The amendment Southerland successfully tacked onto the House Farm Bill on Thursday would have allowed states to require most adults who receive or apply for SNAP -- including parents with children as young as 1 year old and many people with disabilities -- to work or participate in a work or training program for at least 20 hours a week, or else have their entire family’s SNAP benefits cut off.

Draconian, yes. But House members spent the week thrashing it out on center stage. And while it might have served in part to doom the $940 billion Farm Bill -- SNAP is funded through the Farm Bill -- the Providing Relief to Individuals Desiring Employment (PRIDE) Act, as the amendment was called, exposed about as glaring an example of Big, Fat Government as we've got next to Obamacare.

As Rep. Steve King, R-Iowa, said during the House floor debate on Southerland's amendment: "When we see the expansion of the dependency class in America, and you add this to the 79 other means-tested welfare programs that we have in the United States … each time you add another brick to that wall, it's a barrier to people that might go out and succeed."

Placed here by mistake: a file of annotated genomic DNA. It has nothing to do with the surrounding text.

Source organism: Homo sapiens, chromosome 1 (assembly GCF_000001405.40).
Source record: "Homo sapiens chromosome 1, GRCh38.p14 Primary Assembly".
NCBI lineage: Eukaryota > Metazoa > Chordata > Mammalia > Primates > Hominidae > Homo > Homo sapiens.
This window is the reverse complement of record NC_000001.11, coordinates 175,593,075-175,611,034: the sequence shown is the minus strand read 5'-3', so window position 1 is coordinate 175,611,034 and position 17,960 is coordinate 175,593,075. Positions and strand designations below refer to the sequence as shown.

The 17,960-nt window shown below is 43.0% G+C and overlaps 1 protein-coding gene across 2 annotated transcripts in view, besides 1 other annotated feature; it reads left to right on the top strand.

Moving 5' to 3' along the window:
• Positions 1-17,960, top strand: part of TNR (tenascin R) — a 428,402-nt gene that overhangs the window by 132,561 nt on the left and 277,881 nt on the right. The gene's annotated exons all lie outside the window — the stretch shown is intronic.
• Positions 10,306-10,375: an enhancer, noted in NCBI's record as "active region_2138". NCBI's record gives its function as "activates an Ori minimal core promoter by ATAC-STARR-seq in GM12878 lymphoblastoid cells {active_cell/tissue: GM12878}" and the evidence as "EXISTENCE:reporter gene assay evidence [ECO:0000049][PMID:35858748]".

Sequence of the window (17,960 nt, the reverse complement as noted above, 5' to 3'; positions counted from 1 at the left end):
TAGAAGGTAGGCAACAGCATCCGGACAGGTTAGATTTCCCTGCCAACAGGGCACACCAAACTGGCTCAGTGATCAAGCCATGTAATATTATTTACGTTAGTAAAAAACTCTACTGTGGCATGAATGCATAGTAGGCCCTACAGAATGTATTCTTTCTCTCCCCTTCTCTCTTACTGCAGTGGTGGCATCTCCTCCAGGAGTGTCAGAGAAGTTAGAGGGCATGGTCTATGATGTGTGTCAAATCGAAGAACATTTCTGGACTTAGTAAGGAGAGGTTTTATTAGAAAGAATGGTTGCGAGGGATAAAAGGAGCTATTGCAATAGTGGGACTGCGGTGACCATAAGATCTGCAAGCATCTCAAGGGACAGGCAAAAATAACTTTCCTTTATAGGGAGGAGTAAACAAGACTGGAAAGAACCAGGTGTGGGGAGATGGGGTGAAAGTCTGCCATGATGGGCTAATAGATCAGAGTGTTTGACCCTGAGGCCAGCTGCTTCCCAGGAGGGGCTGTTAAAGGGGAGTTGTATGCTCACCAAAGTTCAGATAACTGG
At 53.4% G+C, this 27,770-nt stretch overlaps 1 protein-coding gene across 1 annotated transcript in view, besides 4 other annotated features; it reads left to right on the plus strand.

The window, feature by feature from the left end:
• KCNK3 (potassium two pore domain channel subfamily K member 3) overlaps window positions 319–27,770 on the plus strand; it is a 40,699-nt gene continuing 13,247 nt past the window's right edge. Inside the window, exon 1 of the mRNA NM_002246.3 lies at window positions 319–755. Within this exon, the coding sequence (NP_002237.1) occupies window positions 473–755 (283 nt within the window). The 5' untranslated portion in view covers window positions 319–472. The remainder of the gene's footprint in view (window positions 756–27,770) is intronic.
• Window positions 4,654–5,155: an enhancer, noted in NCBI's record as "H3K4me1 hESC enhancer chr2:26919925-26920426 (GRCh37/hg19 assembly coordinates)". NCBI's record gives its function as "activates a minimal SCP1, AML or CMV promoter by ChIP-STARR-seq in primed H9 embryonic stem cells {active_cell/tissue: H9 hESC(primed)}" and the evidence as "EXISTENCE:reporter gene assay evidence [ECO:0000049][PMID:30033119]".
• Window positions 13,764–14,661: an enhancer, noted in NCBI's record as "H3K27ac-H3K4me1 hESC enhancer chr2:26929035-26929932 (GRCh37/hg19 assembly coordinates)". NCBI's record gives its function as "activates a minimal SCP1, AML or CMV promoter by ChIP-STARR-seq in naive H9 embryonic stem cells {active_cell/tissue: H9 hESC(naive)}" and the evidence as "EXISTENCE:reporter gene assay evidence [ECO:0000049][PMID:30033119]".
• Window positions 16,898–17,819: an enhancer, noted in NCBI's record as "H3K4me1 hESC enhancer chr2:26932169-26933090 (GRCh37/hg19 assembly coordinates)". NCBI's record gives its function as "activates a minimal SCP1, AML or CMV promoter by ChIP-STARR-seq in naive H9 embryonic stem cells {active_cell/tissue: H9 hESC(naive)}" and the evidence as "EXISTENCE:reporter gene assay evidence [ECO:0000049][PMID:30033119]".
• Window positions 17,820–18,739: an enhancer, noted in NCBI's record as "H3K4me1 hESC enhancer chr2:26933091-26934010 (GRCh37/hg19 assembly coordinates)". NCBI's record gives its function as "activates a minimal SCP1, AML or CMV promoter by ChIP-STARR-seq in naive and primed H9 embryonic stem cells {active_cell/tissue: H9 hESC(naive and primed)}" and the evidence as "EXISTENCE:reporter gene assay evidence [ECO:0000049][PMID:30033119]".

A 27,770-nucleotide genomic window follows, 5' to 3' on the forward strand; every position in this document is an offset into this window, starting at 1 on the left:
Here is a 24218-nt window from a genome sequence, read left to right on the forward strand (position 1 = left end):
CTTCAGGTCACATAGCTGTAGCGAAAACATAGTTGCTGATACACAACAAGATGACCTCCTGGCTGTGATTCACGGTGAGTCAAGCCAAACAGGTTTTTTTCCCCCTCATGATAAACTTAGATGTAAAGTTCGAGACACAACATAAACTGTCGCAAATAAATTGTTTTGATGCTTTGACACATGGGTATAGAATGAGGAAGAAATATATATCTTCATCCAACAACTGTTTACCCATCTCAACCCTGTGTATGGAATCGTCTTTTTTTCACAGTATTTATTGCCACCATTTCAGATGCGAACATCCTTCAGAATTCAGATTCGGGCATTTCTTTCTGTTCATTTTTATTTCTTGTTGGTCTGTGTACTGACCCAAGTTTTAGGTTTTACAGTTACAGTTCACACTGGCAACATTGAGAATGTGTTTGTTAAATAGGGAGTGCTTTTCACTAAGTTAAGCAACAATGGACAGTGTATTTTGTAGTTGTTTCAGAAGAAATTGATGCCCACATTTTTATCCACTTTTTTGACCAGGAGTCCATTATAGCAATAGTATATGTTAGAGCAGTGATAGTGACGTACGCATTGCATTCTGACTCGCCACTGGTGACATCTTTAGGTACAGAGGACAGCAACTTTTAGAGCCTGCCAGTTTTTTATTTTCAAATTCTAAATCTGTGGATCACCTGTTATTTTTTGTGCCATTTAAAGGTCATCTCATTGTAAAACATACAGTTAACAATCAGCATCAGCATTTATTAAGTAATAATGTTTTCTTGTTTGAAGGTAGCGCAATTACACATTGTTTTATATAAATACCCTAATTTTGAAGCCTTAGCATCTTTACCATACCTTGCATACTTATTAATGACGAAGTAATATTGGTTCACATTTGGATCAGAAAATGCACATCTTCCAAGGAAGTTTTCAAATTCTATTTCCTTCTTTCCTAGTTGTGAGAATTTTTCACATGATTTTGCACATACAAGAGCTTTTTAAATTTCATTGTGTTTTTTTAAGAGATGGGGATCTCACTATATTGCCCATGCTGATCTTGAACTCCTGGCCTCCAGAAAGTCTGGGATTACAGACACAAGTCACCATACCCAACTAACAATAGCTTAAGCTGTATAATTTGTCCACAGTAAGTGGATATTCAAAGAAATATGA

Which is exactly what Gov. Rick Scott said in a letter of support for Southerland's amendment. It was addressed to House Speaker John Boehner.

"Since 2000, SNAP has grown from $20 billion to $85 billion nationally and has become the second most costly federal means-tested assistance program," the governor wrote late Wednesday. "According to the USDA Food and Nutrition Service, half of SNAP heads of households in 2011 had stopped looking for work.

"U.S. Representative Southerland’s proposal recognizes the need to reform long-running government-assistance programs to ensure their availability for future generations while allowing states to modernize and tailor their administration of these federal programs."